Making your own cranberry sauce is easier than you’d guess: it requires one pot and about fifteen minutes of work. You can make it up to a week in advance, though it’s so easy I usually do mine the day before while I’m cleaning the kitchen. My version calls for an orange to accent the cranberries, red wine to round the edges, and brown sugar for depth of flavor. (You can sub in cranberry juice or even water for the red wine, if you’re alcohol-free.) It’s absolutely delicious as is, added to a Thanksgiving plate, swirled into yogurt, atop a turkey sandwich, mixed into cream cheese, or baked with brie for an easy appetizer (my favorite; recipe follows).
For the cranberry sauce, you will need:
1 bag fresh cranberries
2/3 C red wine
2/3 C brown sugar
1/4 tsp nutmeg
1/2 tsp cinnamon
If making baked brie, you’ll also need:
1 wheel brie cheese
Crackers, apples, or bread for serving
Slowly sift the berries into a small pot through your fingers, picking out any leaves, stones, or berries that are excessively withered.
Zest the orange into the pot, then cut it in half and squeeze the juice into the pot, as well. Add the spices if you want some holiday flavor in there; if you want your cranberry sauce zippier, you can omit them. Add the rest of the cranberry sauce ingredients to the pot and stir.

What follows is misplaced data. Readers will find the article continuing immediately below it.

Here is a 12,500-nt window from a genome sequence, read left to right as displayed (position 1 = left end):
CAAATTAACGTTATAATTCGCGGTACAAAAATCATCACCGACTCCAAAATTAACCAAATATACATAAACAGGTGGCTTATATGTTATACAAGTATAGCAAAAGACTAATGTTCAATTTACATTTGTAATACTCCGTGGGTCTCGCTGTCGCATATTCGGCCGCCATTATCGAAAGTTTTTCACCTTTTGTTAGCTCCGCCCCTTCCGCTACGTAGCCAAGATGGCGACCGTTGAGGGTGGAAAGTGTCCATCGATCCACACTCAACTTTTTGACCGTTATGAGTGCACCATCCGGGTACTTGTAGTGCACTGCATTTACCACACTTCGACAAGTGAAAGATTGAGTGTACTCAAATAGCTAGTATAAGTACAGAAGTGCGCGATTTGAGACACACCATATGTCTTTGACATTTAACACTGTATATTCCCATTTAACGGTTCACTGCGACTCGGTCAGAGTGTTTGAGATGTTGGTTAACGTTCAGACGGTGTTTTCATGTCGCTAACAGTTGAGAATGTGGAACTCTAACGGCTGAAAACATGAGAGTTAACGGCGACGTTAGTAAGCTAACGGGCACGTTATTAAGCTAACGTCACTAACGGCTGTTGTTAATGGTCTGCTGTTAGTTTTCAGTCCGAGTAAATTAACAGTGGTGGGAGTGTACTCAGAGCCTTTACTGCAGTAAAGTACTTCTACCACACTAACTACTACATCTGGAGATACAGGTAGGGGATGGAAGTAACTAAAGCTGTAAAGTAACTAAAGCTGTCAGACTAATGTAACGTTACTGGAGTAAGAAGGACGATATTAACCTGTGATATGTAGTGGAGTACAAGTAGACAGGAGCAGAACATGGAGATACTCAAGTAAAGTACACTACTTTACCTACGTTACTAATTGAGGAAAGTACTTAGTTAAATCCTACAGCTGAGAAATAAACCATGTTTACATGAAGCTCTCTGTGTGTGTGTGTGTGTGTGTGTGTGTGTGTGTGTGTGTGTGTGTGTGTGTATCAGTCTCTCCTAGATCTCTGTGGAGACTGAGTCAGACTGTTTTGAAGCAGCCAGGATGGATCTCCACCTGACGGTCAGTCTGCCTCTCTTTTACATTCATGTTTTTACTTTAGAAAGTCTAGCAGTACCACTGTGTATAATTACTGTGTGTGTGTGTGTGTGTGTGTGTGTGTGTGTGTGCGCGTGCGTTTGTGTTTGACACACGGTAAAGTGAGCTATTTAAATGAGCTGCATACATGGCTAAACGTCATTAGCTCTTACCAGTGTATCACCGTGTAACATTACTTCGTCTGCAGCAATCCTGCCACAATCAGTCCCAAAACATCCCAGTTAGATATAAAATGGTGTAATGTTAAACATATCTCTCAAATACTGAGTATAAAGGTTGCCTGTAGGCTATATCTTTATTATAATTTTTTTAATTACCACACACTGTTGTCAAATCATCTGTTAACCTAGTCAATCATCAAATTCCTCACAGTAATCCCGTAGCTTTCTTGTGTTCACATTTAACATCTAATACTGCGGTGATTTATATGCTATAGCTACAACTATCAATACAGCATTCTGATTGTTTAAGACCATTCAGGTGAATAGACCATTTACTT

Cook on medium for about 10 minutes, stirring occasionally after 5 minutes and smashing the berries against the side of the pot when they start to burst.
Continue cooking for 2-5 more minutes, until the berries have all burst and the sauce has thickened. Cool for at least an hour before serving, and store in the fridge for up to a week.
To make baked brie, slice the white rind off the top of a wheel of brie.
Place the cheese in a pie pan. Spoon cranberry sauce over the top and bake for 10-15 minutes, or until the sauce is bubbling.
I like to add some chopped pecans or hazelnuts to the top, then serve with sliced apples, crackers, and/or bread for dipping.
Happy Thanksgiving, and pass the cranberry sauce!